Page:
On the other hand, the distributed ledger technology (DLT) underlying some digital currencies schemes, offers potential benefits that go far beyond digital currencies themselves. A distributed ledger technology is used as a decentralized minting and transaction processing platform, with copies of all the transactions ever performed distributed on a public network of computing servers. A transaction on such a network is completed when the majority of the servers in the network achieve consensus that it is valid, using cryptographic identification techniques (private-public keys and hash functions), thus eliminating the need for a trusted party (e.g. central bank).
DLT is likely to change mainly securities clearing and settlement operations. A key feature of distributed ledger networks as payment platforms is that the entire history of transactions – which is immutable - is available to all transactions verifiers in real time. A copy of the transaction ledger is stored in all participating agents Data Centers and thus cannot be easily compromised; at the same time it is easily verifiable and readily auditable.
Bank of Canada experimented on a DLT-based wholesale payment system (the so called “Project Jasper”) and concluded that core wholesale payment systems function quite efficiently but there could be some benefits from the interaction with a larger DLT ecosystem of financial market infrastructures, including cross-border transactions (4). In a recent speech, the IMF states that DLT could be applied to various processes in cross boarder payments and gains would be most evident in efficiency (5). Bank of England has expressed the view that there is scope for central banking and the financial system more broadly to benefit from the settlement technology (6). But many colleagues stress that the DLT is not perfected yet as technology and it has not been adequately tried. To central banks it remains at an experimental stage at present.
Central Bank Digital Currencies (CBDC)
I will now move to an interrelated discussion that focuses on the desirability of central banks to provide digital currencies through distributed ledger technologies in a decentralized fashion.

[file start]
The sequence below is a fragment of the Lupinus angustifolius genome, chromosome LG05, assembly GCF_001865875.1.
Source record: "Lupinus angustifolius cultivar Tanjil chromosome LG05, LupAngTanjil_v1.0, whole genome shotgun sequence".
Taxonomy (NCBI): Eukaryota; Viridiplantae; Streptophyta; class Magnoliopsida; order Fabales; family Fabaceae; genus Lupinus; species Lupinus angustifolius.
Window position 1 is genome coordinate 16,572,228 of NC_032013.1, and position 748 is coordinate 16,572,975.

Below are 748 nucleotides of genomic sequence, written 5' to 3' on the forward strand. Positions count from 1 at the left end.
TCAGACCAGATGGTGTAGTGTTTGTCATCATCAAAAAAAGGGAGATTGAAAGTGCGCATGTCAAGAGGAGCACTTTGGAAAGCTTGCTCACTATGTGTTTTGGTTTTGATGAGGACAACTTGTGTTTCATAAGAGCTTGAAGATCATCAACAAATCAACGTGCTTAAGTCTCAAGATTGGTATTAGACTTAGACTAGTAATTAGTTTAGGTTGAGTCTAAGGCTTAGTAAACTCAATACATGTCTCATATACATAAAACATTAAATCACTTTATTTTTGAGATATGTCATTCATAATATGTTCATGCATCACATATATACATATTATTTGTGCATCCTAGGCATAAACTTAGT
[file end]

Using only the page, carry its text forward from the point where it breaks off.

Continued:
Lately, the prospect of central bank cryptocurrencies is attracting attention. Central banks are drawn to the idea of issuing a fast, efficient, digital currency that does not carry the cost of securing, distributing and processing physical banknotes and coins and that can be tracked in real time as it moves through the financial system. The development of DLT in recent years now provides the possibility of a supplement to physical cash in the form of central bank digital currencies. The Bank of England was among the first central banks to take notice of the feasibility of a central bank digital currency, and other monetary authorities have since followed (7).
CBDC is a potential new form of digital central bank money. In the current banking system, only commercial banks hold digital money in deposit at the central bank, i.e. reserves. By introducing an universally accessible CBDC, every household and business would be enabled to hold direct claims against the central bank. In practice, the central bank would guarantee free convertibility at par (i.e. 1:1). This practice would make the digital currency a secure store of value, incentivizing individuals and businesses to hold the CBDC. One major issue, however, is whether the CBDC should be an interest bearing asset or not.
There are two cases:
A) CBDC pays no interest, just like paper currency.